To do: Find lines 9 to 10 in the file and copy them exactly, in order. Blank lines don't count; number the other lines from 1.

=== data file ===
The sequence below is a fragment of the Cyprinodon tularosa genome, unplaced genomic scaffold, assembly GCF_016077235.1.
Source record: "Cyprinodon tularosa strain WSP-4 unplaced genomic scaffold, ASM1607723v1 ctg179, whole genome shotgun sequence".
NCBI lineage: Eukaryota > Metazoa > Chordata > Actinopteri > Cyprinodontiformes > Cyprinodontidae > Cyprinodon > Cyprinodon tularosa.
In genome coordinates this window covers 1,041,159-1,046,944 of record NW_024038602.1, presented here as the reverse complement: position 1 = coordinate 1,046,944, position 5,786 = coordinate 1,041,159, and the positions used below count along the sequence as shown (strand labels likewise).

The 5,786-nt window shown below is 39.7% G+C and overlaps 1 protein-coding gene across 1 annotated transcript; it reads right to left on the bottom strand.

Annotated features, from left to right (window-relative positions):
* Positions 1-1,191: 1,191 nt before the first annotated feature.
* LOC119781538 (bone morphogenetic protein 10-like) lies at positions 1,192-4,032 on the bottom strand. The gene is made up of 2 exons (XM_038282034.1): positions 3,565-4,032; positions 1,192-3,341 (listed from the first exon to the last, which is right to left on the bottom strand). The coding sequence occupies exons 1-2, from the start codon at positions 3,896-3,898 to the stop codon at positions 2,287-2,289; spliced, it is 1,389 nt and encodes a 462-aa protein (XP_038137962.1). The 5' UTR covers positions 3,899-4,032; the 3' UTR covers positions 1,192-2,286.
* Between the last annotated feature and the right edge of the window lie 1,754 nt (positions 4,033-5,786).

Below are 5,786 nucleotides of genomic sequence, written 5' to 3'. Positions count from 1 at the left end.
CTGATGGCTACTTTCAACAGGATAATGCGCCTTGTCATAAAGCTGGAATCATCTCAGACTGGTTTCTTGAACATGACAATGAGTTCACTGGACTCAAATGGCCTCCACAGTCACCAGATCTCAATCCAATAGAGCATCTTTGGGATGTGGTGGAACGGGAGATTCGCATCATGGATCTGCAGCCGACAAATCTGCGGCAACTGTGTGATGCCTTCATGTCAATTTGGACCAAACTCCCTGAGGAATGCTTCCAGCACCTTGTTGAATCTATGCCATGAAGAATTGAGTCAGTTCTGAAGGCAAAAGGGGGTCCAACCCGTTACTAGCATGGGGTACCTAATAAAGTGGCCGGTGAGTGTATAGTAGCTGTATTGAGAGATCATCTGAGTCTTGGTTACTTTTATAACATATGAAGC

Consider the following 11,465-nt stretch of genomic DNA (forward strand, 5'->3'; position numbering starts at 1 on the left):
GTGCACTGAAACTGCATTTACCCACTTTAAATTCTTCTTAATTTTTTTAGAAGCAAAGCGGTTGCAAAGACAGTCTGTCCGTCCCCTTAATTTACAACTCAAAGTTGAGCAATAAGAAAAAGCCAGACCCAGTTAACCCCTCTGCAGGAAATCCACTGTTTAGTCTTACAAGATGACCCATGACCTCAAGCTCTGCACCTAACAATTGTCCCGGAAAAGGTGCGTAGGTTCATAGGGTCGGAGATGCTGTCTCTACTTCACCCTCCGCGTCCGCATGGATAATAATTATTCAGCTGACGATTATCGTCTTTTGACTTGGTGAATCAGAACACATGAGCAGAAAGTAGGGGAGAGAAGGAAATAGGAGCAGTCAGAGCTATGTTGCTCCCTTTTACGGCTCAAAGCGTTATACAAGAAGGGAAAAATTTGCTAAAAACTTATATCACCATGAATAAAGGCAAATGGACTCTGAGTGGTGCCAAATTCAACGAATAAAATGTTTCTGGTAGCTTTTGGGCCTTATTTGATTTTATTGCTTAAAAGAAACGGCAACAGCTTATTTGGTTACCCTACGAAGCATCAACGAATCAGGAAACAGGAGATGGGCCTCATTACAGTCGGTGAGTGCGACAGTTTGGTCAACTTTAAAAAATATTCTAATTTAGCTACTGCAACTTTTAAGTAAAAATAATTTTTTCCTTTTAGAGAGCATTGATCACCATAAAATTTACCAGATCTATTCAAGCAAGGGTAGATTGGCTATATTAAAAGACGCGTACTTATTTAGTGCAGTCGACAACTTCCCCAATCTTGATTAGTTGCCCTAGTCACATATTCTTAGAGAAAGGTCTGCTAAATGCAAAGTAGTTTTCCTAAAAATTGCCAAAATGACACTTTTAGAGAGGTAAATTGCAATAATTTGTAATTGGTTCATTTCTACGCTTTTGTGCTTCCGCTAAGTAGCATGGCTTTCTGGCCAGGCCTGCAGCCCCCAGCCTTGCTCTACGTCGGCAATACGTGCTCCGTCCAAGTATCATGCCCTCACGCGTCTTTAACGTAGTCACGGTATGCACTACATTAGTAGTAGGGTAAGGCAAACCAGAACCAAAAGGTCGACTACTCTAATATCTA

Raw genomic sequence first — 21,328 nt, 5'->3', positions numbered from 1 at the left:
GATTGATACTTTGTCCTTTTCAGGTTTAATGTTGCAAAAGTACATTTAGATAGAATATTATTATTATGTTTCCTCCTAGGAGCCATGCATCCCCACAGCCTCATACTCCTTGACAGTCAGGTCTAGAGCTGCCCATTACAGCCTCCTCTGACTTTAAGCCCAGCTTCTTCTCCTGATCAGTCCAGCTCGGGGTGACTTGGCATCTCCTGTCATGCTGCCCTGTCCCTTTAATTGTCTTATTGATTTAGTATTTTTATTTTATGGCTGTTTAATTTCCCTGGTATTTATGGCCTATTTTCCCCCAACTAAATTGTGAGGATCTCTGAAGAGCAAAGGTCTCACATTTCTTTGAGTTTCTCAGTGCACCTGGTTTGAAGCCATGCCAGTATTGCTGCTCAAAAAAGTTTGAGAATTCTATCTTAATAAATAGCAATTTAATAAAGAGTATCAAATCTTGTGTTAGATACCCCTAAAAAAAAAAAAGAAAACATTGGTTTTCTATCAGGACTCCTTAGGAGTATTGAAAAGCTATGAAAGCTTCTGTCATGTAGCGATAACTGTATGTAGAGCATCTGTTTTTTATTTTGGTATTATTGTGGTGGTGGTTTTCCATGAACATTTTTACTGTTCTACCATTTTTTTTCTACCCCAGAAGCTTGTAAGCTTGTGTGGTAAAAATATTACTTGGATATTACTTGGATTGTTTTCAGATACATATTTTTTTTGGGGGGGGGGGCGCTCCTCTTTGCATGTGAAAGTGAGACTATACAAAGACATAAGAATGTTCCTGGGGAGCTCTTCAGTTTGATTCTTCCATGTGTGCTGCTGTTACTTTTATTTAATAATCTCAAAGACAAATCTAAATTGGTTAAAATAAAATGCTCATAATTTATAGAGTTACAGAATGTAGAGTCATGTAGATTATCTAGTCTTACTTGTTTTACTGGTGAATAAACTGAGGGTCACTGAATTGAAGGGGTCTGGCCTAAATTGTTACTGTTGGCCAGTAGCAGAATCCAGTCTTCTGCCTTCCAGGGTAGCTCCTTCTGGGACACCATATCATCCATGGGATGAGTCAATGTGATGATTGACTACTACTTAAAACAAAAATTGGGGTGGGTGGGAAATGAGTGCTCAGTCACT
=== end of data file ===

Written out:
* Between the last annotated feature and the right edge of the window lie 1,754 nt (positions 4,033-5,786).

Below are 5,786 nucleotides of genomic sequence, written 5' to 3'. Positions count from 1 at the left end.